The right to education is one of the tenets of the United Nations Conventions on the Rights of the Child. Within Singapore’s context, this takes the form of ensuring that each student has access to an appropriate environment – be it in a mainstream or specialized environment – whereby his or her opportunities in education can be maximized. When talking about educational equity, inclusion is a significant aspect that is to be considered, especially in mainstream education, programmes should recognize the principle of inclusion and be developed in a comprehensive way by combining pre-school activities with early childhood health care” (UNESCO, 1994). That includes children with special needs who possess the academic merit to attend mainstream schools.

Children with a variety of developmental disorders have a greater chance for successful outcomes if interventions are started at an early age. This is particularly true for children diagnosed with Autism Spectrum Disorders (ASD). The focus in Early Intervention (EI) is on early assessment and intervention prior to school entry. EI is reported to prevent decline in intellectual development and lead to improvements in most areas of deficit in autism, suggesting that early intervention for young children with ASD and successful schooling makes them less disabled.

Early intensive intervention has been identified as an important and successful means in the care and treatment of children with autistic spectrum disorders, by the 1999 practice parameters for assessment and treatment by the American Academy of Child and Adolescent Psychiatry. Developmental interventions that are intensive with a low student to adult ratio, tailor made and child directed in an environment that is organized to encourage communicative and social interactions are now recommended as best practices.

Furthermore, a 2013 study on the Impact of Early Intervention on Children with Autism Spectrum Disorders as Measured by Inclusion and Retention in Mainstream Schools reports substantial gains and positive child outcomes with 58 % attending kindergarten with typically-developing students with many completing “all of elementary school in inclusive settings and into inclusive middle school placements”. These results suggest that substantial numbers of children diagnosed with mild to moderate degree of ASD, when identified and enroled in multi-disciplinary intensive early intervention, can be mainstreamed in regular schools.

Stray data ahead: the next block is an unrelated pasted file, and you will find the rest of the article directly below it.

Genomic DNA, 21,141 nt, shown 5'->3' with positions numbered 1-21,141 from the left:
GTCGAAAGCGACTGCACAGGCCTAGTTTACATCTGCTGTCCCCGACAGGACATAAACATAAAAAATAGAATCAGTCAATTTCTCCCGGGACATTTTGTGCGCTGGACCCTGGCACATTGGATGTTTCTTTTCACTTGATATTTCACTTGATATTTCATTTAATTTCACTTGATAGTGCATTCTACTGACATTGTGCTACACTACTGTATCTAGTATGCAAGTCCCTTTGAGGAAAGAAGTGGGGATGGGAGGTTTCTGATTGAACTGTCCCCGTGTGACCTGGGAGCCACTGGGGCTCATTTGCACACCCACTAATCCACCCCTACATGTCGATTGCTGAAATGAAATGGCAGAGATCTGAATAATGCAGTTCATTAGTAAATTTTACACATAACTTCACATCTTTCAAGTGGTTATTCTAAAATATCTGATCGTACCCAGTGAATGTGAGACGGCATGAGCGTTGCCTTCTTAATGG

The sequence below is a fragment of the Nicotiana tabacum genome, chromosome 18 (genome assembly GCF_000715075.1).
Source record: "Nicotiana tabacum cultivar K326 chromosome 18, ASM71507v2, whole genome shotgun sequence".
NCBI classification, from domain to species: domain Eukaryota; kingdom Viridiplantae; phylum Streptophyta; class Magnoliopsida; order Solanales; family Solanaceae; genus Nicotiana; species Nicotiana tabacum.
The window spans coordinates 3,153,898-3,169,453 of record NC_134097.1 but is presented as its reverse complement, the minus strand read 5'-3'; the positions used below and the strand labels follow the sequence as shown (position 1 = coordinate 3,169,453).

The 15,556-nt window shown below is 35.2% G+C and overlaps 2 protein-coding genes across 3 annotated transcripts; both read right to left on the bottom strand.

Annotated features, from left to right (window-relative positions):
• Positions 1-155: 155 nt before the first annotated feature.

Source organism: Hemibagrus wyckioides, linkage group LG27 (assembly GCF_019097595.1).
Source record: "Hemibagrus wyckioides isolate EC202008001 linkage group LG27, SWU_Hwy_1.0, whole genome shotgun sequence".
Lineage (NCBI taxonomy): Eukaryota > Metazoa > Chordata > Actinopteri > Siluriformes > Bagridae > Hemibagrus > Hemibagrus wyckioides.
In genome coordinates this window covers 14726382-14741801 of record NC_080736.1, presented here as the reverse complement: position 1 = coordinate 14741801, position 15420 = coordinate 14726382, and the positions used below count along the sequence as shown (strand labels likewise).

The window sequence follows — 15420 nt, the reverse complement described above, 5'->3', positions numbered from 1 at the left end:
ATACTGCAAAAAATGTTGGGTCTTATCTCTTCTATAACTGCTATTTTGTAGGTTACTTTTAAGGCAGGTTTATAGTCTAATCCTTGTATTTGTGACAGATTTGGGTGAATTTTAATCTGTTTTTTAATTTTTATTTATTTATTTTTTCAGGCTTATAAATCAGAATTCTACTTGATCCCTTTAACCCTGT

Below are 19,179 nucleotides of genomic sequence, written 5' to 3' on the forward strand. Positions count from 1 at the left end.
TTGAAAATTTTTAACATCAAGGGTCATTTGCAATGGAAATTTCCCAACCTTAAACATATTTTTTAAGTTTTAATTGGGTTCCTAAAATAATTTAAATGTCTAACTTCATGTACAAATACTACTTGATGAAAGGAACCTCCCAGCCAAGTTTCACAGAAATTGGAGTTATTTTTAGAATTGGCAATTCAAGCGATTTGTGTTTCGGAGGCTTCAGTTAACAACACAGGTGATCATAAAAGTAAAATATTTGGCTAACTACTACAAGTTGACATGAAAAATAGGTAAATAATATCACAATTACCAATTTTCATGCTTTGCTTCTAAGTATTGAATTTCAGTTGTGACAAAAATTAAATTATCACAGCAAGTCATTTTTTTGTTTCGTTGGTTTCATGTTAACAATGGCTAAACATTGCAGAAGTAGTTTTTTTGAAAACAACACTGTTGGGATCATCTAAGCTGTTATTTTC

To facilitate this, transition Planning and Community Acceptance are of utmost importance. Planned transition from one school year to another; from one school setting to another and from school to employment; is critical and planned Integration must start early. At Nurture Pods, our team is committed to ensuring smooth transition processes for your child. Find out more about our Early Intervention Services at




Practice parameter for the assessment and treatment of children, adolescents, and adults with autism and other pervasive developmental disorders. J Am Acad Child Adolesc Psychiatry. 1999;38:32S–54S.

National Research Council. Educating children with autism. Committee on educational interventions for children with autism. In: Lord C, McGee JP, eds. Division of behavioral and social sciences and education. Washington: National Academy Press; 2001.

Schwartz IS, Davis CA. Early intervention for children with autism spectrum disorder. IMPACT—Supporting success in school and beyond for students with autism spectrum disorders. University of Minnesota, Institute on Community Integration. 2006/7;19:14–5.